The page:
Tim has had a great few SEASONS FISHING ON THE LINCH HILL COMPLEX, CATCHING SOME OF THEIR FINEST LOOKING CARP along the way
Tim has had a great few seasons fishing on the Linch Hill complex, catching some of their finest looking carp along the way
Ifirst arrived in Oxfordshire a few years ago now, after arranging a social with Dan Wildbore. We had a day walking around a few lakes and ended up on the Linear Complex. We found a few fish feeding close in, on a warm, sticky June afternoon. The area was devoid of anglers, so we grabbed the gear and a barbecue, flicked a couple of rods out and I hoped to catch my first one from this famous county.
Amazingly, that night I got a bite and from one of the big ’uns too, a fish known as the Big Common just under 40lb. It was funny really, as I had nicked a few baits off Dan and caught the fish using these fishy little cork ballers he had, which transpired to be Krill.
We woke that morning to a few fish looking like they were up for a spawn, so we reeled the rods in and went for a mooch over at Linch Hill. That was a syndicate at the time but we had a look around Christchurch. We found them rolling close in on a warm south-westerly and to watch such big, special creatures showing, one after another, got me really interested in the place. Dan explained the stock, highlighting certain fish that we saw and it remained etched in my mind for when I would one day return. I didn’t have a lot of time to fish that year, so I used the odd night that I did have, to fish up on St John’s and I soon realised how busy it was.
The following season Linch turned day-ticket, and I was itching to have a go on there. It was so exciting, having your rods out in such a small lake with so many big fish in front of you. I would turn up on a Friday night, which didn’t leave me with too many options as to where to fish. What it did do though, was force me to fish the neglected corners, which on such a busy lake, often held quite a few fish. Fishing similarly to how I had St John’s at the time, I had now rolled my own Krill cork balls and I simply flicked a chod rig down each margin, which sat perfectly on top of the lowlying weed. I pinched a few freebies into halves and scattered a few around each rod and the traps were set. I was finally fishing a lake I had been longingly wanting too for a while.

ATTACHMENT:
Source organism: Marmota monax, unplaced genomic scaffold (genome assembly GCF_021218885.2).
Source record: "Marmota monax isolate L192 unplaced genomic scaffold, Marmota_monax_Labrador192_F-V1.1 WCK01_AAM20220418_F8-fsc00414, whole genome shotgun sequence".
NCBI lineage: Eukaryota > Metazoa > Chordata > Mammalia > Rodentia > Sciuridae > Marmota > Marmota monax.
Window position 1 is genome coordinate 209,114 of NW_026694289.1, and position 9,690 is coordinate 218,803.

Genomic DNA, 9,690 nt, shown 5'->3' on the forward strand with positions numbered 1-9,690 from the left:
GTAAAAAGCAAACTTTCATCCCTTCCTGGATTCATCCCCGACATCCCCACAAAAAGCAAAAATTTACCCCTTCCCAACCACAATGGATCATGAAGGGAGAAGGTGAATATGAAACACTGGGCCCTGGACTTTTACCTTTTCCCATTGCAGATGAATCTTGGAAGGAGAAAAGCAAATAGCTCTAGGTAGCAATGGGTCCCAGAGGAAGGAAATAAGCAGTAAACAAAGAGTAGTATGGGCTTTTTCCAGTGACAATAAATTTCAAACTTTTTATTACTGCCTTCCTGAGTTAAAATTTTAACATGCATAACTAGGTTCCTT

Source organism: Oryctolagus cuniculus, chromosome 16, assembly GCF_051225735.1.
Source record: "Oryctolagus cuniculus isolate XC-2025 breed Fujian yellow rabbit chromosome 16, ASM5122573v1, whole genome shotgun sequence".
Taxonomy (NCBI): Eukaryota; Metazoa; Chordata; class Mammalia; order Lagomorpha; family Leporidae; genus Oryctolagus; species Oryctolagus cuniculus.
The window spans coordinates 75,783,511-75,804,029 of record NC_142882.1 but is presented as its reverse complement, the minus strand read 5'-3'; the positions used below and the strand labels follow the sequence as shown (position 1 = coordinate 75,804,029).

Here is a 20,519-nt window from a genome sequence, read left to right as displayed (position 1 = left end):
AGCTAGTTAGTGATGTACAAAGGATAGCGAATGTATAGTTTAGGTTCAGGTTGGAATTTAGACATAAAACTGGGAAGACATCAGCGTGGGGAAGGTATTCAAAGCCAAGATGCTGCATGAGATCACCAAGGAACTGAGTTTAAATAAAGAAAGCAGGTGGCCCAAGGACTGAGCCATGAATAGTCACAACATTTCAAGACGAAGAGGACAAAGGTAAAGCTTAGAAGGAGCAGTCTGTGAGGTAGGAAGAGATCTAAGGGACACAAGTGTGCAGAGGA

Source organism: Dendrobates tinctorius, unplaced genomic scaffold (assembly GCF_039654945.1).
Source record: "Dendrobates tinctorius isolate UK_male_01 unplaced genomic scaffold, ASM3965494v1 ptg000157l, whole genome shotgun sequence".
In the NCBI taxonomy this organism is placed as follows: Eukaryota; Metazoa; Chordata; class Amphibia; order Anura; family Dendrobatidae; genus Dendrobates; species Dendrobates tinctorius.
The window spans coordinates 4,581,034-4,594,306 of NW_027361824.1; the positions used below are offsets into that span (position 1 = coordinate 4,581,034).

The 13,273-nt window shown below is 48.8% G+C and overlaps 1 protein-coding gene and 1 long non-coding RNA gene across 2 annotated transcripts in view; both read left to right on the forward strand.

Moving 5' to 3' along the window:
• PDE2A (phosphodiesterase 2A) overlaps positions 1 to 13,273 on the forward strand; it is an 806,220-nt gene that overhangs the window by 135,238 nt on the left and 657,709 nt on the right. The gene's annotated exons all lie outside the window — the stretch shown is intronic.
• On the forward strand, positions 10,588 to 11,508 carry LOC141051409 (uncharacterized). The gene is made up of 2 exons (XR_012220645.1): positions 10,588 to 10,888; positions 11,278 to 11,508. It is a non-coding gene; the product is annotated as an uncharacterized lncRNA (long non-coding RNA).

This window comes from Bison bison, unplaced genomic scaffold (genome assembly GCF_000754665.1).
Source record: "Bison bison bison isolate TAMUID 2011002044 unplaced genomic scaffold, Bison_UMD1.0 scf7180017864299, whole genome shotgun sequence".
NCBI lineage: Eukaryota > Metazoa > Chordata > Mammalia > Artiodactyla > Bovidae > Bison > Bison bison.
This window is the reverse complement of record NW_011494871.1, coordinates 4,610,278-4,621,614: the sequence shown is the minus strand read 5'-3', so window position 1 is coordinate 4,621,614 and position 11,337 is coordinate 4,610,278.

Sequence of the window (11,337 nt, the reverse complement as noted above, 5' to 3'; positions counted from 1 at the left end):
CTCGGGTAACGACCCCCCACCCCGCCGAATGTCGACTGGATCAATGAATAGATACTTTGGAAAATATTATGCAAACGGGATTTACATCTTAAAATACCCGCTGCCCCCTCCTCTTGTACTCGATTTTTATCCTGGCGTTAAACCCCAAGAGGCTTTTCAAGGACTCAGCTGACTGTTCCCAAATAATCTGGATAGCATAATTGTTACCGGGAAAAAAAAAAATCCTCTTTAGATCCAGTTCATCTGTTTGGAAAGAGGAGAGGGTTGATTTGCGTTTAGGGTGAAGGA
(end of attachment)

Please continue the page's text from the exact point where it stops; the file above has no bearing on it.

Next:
It wasn’t until the following evening, after getting the rods back out for the night, that the left-hander was away. The excitement was too much to describe, I felt such a huge adrenaline rush to know I was hooked to one of the special carp in there. I took it steadily, gaining slightly on a long-looking mirror. I edged out into the lake, praying that the hook would stay firm and it did. I netted the most beautiful linear I had ever set eyes on. I rang Dan who was fishing on Willow to come and give me a hand with the pictures. He rounded up a few of the lads and just as they walked into the swim, the other rod was away. Dan jumped in the waders to get a better angle to net it, while I nervously held the rod, bent in to a powerful fish. As it surfaced, Dan instantly recognised it, a fish known as Crinkle Tail, one of the big commons. He did the honours with the net and I was left totally blown away by it all. The Linear was known as George’s Lin, weighing 35lb and Crinkle was over 41lb – what an evening’s brace!
The lads gave me a proper soaking, what a moment! I caught another one the following morning, a cracking 28lb mirror that completed a fine end to my first weekend on Church. After that session, I was totally hooked on the place, it was all I could think about. I could only fish one weekend a month, so I had to try and plan it in around the good moon phases and arrange it all with the missus.
The next trip I had a 34lb common out of the edge, which was a real buzz. The following trip to that, I managed a lovely fully-scaled mirror of just over 30lb. It was all going really well, just rocking up and flicking the rigs out in the edge. I didn’t really fish after the autumn or through that winter though, and didn’t get back until the spring.
The following season I only managed three fish and it taught me a bit of a lesson. I thought I had cracked it, but it wasn’t so. I was reluctant to fish the known spots, as keeping things really quiet had been working for me, but it would seem that it could have helped me catch a few more. Hindsight is a wonderful thing, as they say.
The quiet corners (thankfully) often held carp